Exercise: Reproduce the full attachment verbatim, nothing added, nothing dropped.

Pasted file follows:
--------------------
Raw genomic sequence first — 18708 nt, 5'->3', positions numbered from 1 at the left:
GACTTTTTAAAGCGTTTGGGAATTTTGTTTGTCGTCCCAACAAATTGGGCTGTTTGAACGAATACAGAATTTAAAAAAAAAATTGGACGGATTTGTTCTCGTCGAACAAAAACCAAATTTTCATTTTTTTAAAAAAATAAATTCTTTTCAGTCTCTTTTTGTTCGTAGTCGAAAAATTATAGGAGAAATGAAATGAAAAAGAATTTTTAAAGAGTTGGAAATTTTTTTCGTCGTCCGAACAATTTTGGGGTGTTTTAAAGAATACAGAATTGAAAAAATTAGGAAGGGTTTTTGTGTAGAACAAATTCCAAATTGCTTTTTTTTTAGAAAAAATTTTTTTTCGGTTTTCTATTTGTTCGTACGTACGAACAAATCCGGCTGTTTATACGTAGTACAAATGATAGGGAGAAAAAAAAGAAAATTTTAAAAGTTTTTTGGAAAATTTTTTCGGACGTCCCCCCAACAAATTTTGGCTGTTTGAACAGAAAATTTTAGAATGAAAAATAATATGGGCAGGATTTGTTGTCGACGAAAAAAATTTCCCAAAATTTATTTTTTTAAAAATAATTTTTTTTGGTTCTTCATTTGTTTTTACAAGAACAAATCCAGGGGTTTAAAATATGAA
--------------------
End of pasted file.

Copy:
Raw genomic sequence first — 18708 nt, 5'->3', positions numbered from 1 at the left:
GACTTTTTAAAGCGTTTGGGAATTTTGTTTGTCGTCCCAACAAATTGGGCTGTTTGAACGAATACAGAATTTAAAAAAAAAATTGGACGGATTTGTTCTCGTCGAACAAAAACCAAATTTTCATTTTTTTAAAAAAATAAATTCTTTTCAGTCTCTTTTTGTTCGTAGTCGAAAAATTATAGGAGAAATGAAATGAAAAAGAATTTTTAAAGAGTTGGAAATTTTTTTCGTCGTCCGAACAATTTTGGGGTGTTTTAAAGAATACAGAATTGAAAAAATTAGGAAGGGTTTTTGTGTAGAACAAATTCCAAATTGCTTTTTTTTTAGAAAAAATTTTTTTTCGGTTTTCTATTTGTTCGTACGTACGAACAAATCCGGCTGTTTATACGTAGTACAAATGATAGGGAGAAAAAAAAGAAAATTTTAAAAGTTTTTTGGAAAATTTTTTCGGACGTCCCCCCAACAAATTTTGGCTGTTTGAACAGAAAATTTTAGAATGAAAAATAATATGGGCAGGATTTGTTGTCGACGAAAAAAATTTCCCAAAATTTATTTTTTTAAAAATAATTTTTTTTGGTTCTTCATTTGTTTTTACAAGAACAAATCCAGGGGTTTAAAATATGAA